An Algerian paradox? The emulation of colonial visions through self-Orientalism in postcolonial literature

Lamrani, Sonia (2023). An Algerian paradox? The emulation of colonial visions through self-Orientalism in postcolonial literature. University of Birmingham. Ph.D.

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This thesis analyses self-Orientalist representations in the Algerian postcolonial novel produced in both Arabic and French, using postcolonial literary criticism, and the historical contextualisation of the novels to reveal how colonial tropes have survived in late colonial and post-independence Algerian literary productions. I argue in this thesis that the encounter between the Orientalist and the colonial legacies and the postcolonial literary thrust, together with the influence of the historical and the political interplay between Western-inspired value systems and indigenous contexts, triggered the re-creation of the clichéd representations that dominated the colonial and the Orientalist discourses about Algeria. As a result, self-depiction in Algerian postcolonial literature reveals regular occurrences that display the features of self-Orientalist perspectives. The internalisation of biased representations of Algeria in Algerian literary output is vividly illustrated in many themes which are covered in this thesis through three main parts: the representation of people and places, beliefs and customs, topics related to politics and linguistic identity. Through these three parts, this project establishes different nuances in the perpetuation of the stereotypical renderings of Algeria, varying from fully-fledged, through ambivalent and reluctant self-Orientalist stances, which are continuously influenced by the historical and political circumstances inherited from the colonial era, and subsequent events such as the Black Decade and the process of Arabisation, among others. The analysis of the self-Orientalist discourse in Algerian postcolonial literature showcases the everlasting influence of the colonial legacy on Algerian literary self-representations and highlights the importance of the Algerian case in the academic debate about Orientalism and self-Orientalism.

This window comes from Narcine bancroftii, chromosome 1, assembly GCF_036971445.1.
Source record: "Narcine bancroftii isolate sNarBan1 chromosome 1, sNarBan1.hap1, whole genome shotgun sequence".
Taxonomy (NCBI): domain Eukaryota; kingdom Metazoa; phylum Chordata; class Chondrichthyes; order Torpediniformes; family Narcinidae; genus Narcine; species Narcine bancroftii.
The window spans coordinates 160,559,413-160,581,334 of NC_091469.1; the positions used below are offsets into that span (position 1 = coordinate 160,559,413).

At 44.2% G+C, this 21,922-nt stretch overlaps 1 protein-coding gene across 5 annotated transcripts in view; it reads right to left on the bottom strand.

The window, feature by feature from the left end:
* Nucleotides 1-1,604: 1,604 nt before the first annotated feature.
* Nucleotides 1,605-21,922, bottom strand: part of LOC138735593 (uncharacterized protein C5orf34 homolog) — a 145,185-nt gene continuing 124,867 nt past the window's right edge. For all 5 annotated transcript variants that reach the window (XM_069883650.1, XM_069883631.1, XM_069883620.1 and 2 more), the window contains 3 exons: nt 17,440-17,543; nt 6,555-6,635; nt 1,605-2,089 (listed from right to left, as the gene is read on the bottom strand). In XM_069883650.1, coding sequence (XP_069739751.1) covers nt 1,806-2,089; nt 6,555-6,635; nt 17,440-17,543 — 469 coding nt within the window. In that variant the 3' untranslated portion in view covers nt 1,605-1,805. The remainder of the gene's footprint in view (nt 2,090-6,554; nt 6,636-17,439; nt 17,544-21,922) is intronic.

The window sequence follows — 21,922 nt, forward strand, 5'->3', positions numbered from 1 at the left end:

Type of Work: Thesis (Doctorates > Ph.D.)
Award Type: Doctorates > Ph.D.
Licence: All rights reserved
College/Faculty: Colleges (2008 onwards) > College of Arts & Law
School or Department: School of Languages, Cultures, Art History and Music, Department of Modern Languages
Funders: Other
Other Funders: Algerian Ministry of Higher Education
Subjects: P Language and Literature > PI Oriental languages and literatures
P Language and Literature > PL Languages and literatures of Eastern Asia, Africa, Oceania
P Language and Literature > PN Literature (General) > PN0080 Criticism
P Language and Literature > PN Literature (General) > PN0441 Literary History


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